discovers the Certainty of any thing dubious or obscure, by comparing it with
something evidently known. . . . What is evidently repugnant to clear and
distinct Ideas, or to our common Notions, is contrary to Reason; so I prove
that the Doctrines of the Gospel, if it be the Word, cannot be so.
The first thing I shall insist upon is, that if any Doctrine of the New
Testament be contrary to Reason, we have no manner of Idea of it. To say for
instance that a Ball is white and black at once, is to say just nothing; for
these Colours are so incompatible in the same subject, as to exclude all
Possibility of a real positive Idea or Conception. So to say, as the Papists,
that Children dying before Baptism are damn'd without Pain, signifies nothing
at all: For if they be intelligent Creatures in the other World, to be
eternally excluded from God's Presence, and the Society of the Blessed, must
prove ineffable Torment to them: But if they think they have no Understanding,
then they are not capable of Damnation in their Sense; and so they should not
say they are in Limbo-Dungeon, but that either they had no Souls; or were
annihilated; which would be reasonable enough, and easily conceiv'd. Now if we
have no Ideas of a thing, it is certainly but lost Labour for us to trouble
our selves about it: For what I don't conceive, can no more give me right
Notions of God, or influence my Actions, than a Prayer deliver'd in an unknown
Tongue can excite my Devotion.
The next thing I shall remark is, That those, who stick [choke] not to
say they could believe a downright Contradiction to Reason, did they find it
contain'd to the Scripture, do justify all Absurdities whatsoever; and, by
opposing one Light to another, undeniably make God the Author of all
Incertaintude. The very Supposition that Reason might authorize one thing, and
the Spirit of God another, throws us into inevitable Scepticism; fro we shall
be at a perpetual Uncertainty which to obey: Nay, we can never be sure which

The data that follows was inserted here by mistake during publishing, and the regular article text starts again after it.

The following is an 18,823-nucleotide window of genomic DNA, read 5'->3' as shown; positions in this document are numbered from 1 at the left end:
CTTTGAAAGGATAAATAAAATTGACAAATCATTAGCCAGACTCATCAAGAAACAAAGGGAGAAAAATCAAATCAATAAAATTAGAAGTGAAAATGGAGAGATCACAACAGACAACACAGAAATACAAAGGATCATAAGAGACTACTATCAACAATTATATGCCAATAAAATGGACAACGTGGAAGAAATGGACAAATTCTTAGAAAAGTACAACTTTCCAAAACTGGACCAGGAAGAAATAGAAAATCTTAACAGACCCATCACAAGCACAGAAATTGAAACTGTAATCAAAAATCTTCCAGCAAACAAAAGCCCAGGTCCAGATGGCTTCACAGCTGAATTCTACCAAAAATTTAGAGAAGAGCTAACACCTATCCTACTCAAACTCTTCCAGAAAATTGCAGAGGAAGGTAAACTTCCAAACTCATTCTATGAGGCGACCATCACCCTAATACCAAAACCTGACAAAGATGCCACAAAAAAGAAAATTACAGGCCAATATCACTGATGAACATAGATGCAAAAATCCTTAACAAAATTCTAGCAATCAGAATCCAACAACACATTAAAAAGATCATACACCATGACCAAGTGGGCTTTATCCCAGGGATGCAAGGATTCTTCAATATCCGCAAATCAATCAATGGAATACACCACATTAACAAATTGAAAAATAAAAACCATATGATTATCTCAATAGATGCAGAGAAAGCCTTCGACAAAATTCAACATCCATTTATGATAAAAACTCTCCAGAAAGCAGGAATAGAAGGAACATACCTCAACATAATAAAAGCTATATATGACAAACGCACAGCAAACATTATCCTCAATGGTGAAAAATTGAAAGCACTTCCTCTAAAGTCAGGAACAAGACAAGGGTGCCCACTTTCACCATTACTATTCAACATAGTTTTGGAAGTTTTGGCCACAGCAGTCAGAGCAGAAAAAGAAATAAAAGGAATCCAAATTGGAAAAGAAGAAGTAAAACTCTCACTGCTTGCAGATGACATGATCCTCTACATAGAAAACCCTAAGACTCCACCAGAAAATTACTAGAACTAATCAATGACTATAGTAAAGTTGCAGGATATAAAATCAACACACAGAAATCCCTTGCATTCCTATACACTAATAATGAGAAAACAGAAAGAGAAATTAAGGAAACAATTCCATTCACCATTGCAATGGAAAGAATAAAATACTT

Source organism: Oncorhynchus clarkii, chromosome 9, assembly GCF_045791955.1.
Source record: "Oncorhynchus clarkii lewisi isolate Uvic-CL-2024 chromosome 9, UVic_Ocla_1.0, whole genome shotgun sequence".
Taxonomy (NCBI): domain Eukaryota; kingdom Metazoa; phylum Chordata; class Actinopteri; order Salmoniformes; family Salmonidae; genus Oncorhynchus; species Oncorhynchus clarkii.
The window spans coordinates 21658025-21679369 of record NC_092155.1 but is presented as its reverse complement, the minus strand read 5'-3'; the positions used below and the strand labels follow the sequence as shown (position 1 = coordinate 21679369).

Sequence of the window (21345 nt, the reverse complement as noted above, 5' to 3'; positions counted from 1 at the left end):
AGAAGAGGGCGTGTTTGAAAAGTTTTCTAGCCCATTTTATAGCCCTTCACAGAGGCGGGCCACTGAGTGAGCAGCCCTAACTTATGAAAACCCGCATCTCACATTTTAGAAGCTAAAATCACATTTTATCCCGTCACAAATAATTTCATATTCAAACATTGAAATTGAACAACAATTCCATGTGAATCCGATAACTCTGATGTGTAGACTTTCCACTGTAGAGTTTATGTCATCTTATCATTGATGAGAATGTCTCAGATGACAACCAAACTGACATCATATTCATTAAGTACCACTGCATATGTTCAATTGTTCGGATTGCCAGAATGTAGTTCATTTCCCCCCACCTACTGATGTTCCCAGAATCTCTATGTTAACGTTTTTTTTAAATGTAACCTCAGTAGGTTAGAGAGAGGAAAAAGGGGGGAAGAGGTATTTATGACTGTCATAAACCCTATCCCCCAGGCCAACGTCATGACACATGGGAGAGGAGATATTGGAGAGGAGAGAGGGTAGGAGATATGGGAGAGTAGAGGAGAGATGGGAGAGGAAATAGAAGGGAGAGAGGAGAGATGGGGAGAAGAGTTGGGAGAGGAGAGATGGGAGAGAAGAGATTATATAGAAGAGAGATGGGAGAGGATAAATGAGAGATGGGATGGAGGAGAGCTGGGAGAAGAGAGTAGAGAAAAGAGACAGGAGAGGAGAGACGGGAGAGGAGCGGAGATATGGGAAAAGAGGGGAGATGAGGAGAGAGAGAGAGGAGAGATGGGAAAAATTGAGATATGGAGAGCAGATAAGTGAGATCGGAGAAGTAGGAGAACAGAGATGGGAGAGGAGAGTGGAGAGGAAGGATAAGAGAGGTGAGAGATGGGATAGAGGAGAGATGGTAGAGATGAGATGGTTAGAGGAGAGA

is which. . . .
The natural Result of what has been said is, That to believe the
Divinity of Scripture or the Sense of any Passage thereof, without rational
Proofs, and an evident Consistency, is a blameable Credulity, and a
temerarious Opinion, ordinarily grounded upon and ignorant and wilful
Disposition, but more generally maintained out of a gainful Prospect. For we
frequently embrace certain doctrines not from any convincing Evidence in them,
but because they serve our Designs better than the Truth; and because other
Contradictions we are not willing to quit, are better defended by their means.
. . .
I [have] said that Revelation was not a necessitating Motive of Assent,
but a Means of Information. We should not confound the Way whereby we come to
the knowledge of a thing, with the Ground we have to believe it. A man may
inform me concerning a thousand matters I never heard of before, and of which
I should not as much as think if I were not told; yet I believe nothing purely
upon his word without Evidence in the things themselves. Not the bare
Authority of him that speaks, but the clear Conception I form of what he says,
is the Ground of my Persuasion.
If the sincerest Person on Earth should assure me he saw a Cane without
two ends, I neither should nor could believe him; because this Relation
plainly contradicts the Idea of a Cane. But if he told me he saw a Staff that,
being by chance laid in the Earth, did after some time put forth Sprigs and
Branches, I could easily rely upon his Veracity; because this no way
contradicts the Idea of a Staff, nor transcends Possibility. I say
Possibility; for Omnipotency itself can do no more. . . . We heartily believe
God can do all things: But that mere Nothing should be the Object of his
Power, the very Ominipotency alleg'd will not permit us to conceive. And that
every Contradiction, which is a Synonym for Impossibility, is pure nothing, we
have already sufficiently demonstrated. . . .
When we say then, that nothing is impossible with God, or that he can
do all things, we mwan whatever is possible in itself, however far above the
power of Creatures to effect.
Thus god is pleas'd to reveal to us in Scripture several wonderful
Matters of Fact, as the Creation of the Wolrd, the last Judgement, and many
other important Truths, which no Man left to himself could ever imagine, no
more than any of my fellow creatures can be sure of my private Thoughts. . .
Secret things belong unto the Lord; [but] those things which are reveal'd
belong unto us and to our Children. Yet, as we discours'd before, we do not
receive them only because they are reveal'd: For besides the infallible
Testimony of the Revelation from all requisite Circumstances, we must see in
its Subject the indisputable Characters of Divine Wisdom and Sound Reason;